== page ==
The Evil of Darkness explores the story of darkness and the meaning of light. It’s a two-fold story of our biological relation with darkness and a series of personal stories when I was growing up in Afghanistan that shows the cultural and social meaning of darkness. The aim is to show that our relation with darkness goes behind vision and it impacts our senses and it shapes our cultures. Its presented in format of storytelling with humour and takes the form of comedy while dealing with facts. It maintains an oral history narrative format but told with humour.
I am from Afghanistan and I have
a story about the darkness.
Its not the story you think but Contrary to the
prevailing belief it’s a lesser known story.
Have you heard of Mubbah, Azazil,
Warka Bodai and the Witchpox?
Well, its that kind of story.
At the age of 13, so ten years
ago, I was hunting in the afternoon but we had little success so my uncles left
without packing. I can’t imagine leaving my 12 year old to pack, not that I
don’t want to, but he won’t. I was determined to have dinner, similarly my 12
old wants dinner but just don’t want to catch or make it.
The clouds started to turn pink
and red further in the horizon but the streaky strips of white clouds were
straight above me as far as the heavens. I started to tap my foot which was
followed by a sensation of something going up and down in my stomach; this
useful feeling signals to me that its time to stop what I am doing and start to
move on. So I pulled the nets from the wheat fields and packed them in my bag
and started walking home. The darkness threw its blanket just as I had
stretched my bird net and quickly engulfed everything.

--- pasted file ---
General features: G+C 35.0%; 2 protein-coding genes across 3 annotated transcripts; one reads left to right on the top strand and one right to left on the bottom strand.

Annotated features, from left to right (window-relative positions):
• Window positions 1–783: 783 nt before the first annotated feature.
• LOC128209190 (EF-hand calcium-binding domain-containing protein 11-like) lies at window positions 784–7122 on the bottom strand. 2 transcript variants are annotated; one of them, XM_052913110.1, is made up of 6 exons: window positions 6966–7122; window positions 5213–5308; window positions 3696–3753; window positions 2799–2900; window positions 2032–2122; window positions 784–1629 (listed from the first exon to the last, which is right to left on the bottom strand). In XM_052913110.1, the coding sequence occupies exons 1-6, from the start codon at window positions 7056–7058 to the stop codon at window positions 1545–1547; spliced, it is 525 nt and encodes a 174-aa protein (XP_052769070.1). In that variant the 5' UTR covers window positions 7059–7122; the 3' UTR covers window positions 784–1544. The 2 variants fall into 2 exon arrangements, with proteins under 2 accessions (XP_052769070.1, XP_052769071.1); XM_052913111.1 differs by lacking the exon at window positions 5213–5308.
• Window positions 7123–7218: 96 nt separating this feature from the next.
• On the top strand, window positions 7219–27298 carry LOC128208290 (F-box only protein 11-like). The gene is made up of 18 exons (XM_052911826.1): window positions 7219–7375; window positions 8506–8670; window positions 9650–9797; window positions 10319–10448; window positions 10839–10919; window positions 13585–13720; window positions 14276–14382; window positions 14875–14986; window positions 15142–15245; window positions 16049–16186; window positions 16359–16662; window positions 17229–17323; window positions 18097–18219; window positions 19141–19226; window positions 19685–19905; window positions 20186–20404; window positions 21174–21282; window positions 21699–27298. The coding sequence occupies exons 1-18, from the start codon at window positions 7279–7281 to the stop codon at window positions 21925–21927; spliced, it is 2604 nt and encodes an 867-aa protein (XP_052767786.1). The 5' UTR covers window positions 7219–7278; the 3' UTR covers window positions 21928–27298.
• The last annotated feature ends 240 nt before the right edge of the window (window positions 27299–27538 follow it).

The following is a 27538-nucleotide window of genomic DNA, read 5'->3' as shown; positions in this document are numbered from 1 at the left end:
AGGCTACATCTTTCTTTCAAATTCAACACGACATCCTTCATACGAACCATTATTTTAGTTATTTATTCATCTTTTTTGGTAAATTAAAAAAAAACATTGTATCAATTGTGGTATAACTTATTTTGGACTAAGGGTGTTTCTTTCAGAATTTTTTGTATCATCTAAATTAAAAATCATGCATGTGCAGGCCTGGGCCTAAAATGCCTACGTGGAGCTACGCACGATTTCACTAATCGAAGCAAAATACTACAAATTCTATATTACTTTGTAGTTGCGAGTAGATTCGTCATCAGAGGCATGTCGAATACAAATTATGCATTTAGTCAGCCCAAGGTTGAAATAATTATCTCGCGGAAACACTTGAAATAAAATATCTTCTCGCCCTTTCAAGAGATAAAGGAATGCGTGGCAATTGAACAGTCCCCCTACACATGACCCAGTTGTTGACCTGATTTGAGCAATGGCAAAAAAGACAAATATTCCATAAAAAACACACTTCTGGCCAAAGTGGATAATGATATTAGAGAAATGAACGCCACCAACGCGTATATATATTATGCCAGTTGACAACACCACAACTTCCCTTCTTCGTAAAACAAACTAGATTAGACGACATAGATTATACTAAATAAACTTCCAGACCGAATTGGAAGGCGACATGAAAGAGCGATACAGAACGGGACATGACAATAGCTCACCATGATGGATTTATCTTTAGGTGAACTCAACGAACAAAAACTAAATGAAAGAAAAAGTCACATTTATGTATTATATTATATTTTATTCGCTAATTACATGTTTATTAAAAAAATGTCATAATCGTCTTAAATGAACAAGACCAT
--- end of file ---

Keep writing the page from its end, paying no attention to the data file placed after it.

All children were to arrive
before dark and report to their stations within the tall confines of castle
walls. The dinner is served early and the rest of the night was spent on the
roof top “gazing at the stars”, I should have used other words that make it
sound romantic but it was very boring . Dinner was the only time when the oil
lamp was lit for a couple of hours and the rest was just darkness and stars,
again, every time I say stars in English it sounds less boring, we should have
another word for stars which make them sound boring.
I had failed on the instruction
given to me but it wasn’t my fault. It was another primordial instinct that had
tricked me. The light had tricked me into believing that the castle was closer.
The learned behaviour of dangers in the dark was shadowed by the impact of twilight
in the dusk on my senses. Studies have shown that saturated hues in twilight
can intensify emotions. More saturated hues can have amplifying effects on
emotions, intensifying our feeling and enabling senses. Its also documented
that natural light can make us relaxed or even over confident. Hue saturation
at twilight can alter our sense of distance by affecting figure ground precepts.
Since Leonardo Da Vinci's Trattato
della Pittura mentioning luminance contrast as a cue to pictorial
depth, perceptual science has confirmed that it directly determines what will
be seen as nearer or further away in two-dimensional visual configurations.
Strongly saturated inducers produced significantly larger proportions of
foreground effects indicating that these inducers stand out as figure against the
background. In short the hue saturation of light has the functional role distance
formation, and in particular figure-ground percepts.
In the village there was no
electricity, they never had it. It was actually a national hobby to watch the
light, they would go to the big city and come back with tales of an incandescent
bulb, if lucky plurals.
If you see any Afghan staring at
a street light until their legs wobble in dizziness is not a learned behaviour
from moths but part of cultural mores.
Its very much in line with what the
British do when the sun comes out, it makes no sense to strangers. Both men and
women take off most of their clothes and start walking around town with a can
in their hand, getting over friendly and shouty. Your angry and aggressive Mr
Hyde overshadows the polite and shy Dr Jekyll . now you tell me which one
is more of a transformation.
No wonder your elderlies don’t
like friendliness and loudness. Its associated with the worst of human
behaviour. Somebody has got to explain to them that other cultures are friendly
and noisy with their cloths on.
We live through hard times and
our differences are exacerbated by hardships and cost of living. I had to downsize
hosting Afghans. They gaze at the light all night long and my energy prices had
gone through the roof. They leave all the lights on until the morning.
- Zaki, can I switch
off the light?
- No, I am still watching it.
- but you were asleep!